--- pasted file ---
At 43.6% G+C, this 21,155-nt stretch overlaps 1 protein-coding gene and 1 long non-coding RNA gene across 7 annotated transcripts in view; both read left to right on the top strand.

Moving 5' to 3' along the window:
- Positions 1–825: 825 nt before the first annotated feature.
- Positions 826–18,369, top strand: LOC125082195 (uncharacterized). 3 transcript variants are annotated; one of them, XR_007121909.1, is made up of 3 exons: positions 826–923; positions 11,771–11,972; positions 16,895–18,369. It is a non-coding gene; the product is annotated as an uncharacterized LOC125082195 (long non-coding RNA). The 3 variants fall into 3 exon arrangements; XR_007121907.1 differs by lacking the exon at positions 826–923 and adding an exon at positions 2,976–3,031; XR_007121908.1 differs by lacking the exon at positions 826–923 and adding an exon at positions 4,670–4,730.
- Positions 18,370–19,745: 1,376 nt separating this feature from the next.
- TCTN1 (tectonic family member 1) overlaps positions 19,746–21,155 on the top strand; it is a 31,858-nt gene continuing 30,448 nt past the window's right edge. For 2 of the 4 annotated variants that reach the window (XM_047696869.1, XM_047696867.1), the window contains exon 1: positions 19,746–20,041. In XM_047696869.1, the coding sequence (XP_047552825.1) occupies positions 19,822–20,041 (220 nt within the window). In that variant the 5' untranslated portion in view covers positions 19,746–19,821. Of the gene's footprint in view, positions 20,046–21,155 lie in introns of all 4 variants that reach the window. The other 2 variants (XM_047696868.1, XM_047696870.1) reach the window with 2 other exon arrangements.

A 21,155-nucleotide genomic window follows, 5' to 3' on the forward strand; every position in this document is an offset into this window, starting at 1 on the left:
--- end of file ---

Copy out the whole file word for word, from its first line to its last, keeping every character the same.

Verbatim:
At 43.6% G+C, this 21,155-nt stretch overlaps 1 protein-coding gene and 1 long non-coding RNA gene across 7 annotated transcripts in view; both read left to right on the top strand.

Moving 5' to 3' along the window:
- Positions 1–825: 825 nt before the first annotated feature.
- Positions 826–18,369, top strand: LOC125082195 (uncharacterized). 3 transcript variants are annotated; one of them, XR_007121909.1, is made up of 3 exons: positions 826–923; positions 11,771–11,972; positions 16,895–18,369. It is a non-coding gene; the product is annotated as an uncharacterized LOC125082195 (long non-coding RNA). The 3 variants fall into 3 exon arrangements; XR_007121907.1 differs by lacking the exon at positions 826–923 and adding an exon at positions 2,976–3,031; XR_007121908.1 differs by lacking the exon at positions 826–923 and adding an exon at positions 4,670–4,730.
- Positions 18,370–19,745: 1,376 nt separating this feature from the next.
- TCTN1 (tectonic family member 1) overlaps positions 19,746–21,155 on the top strand; it is a 31,858-nt gene continuing 30,448 nt past the window's right edge. For 2 of the 4 annotated variants that reach the window (XM_047696869.1, XM_047696867.1), the window contains exon 1: positions 19,746–20,041. In XM_047696869.1, the coding sequence (XP_047552825.1) occupies positions 19,822–20,041 (220 nt within the window). In that variant the 5' untranslated portion in view covers positions 19,746–19,821. Of the gene's footprint in view, positions 20,046–21,155 lie in introns of all 4 variants that reach the window. The other 2 variants (XM_047696868.1, XM_047696870.1) reach the window with 2 other exon arrangements.

A 21,155-nucleotide genomic window follows, 5' to 3' on the forward strand; every position in this document is an offset into this window, starting at 1 on the left: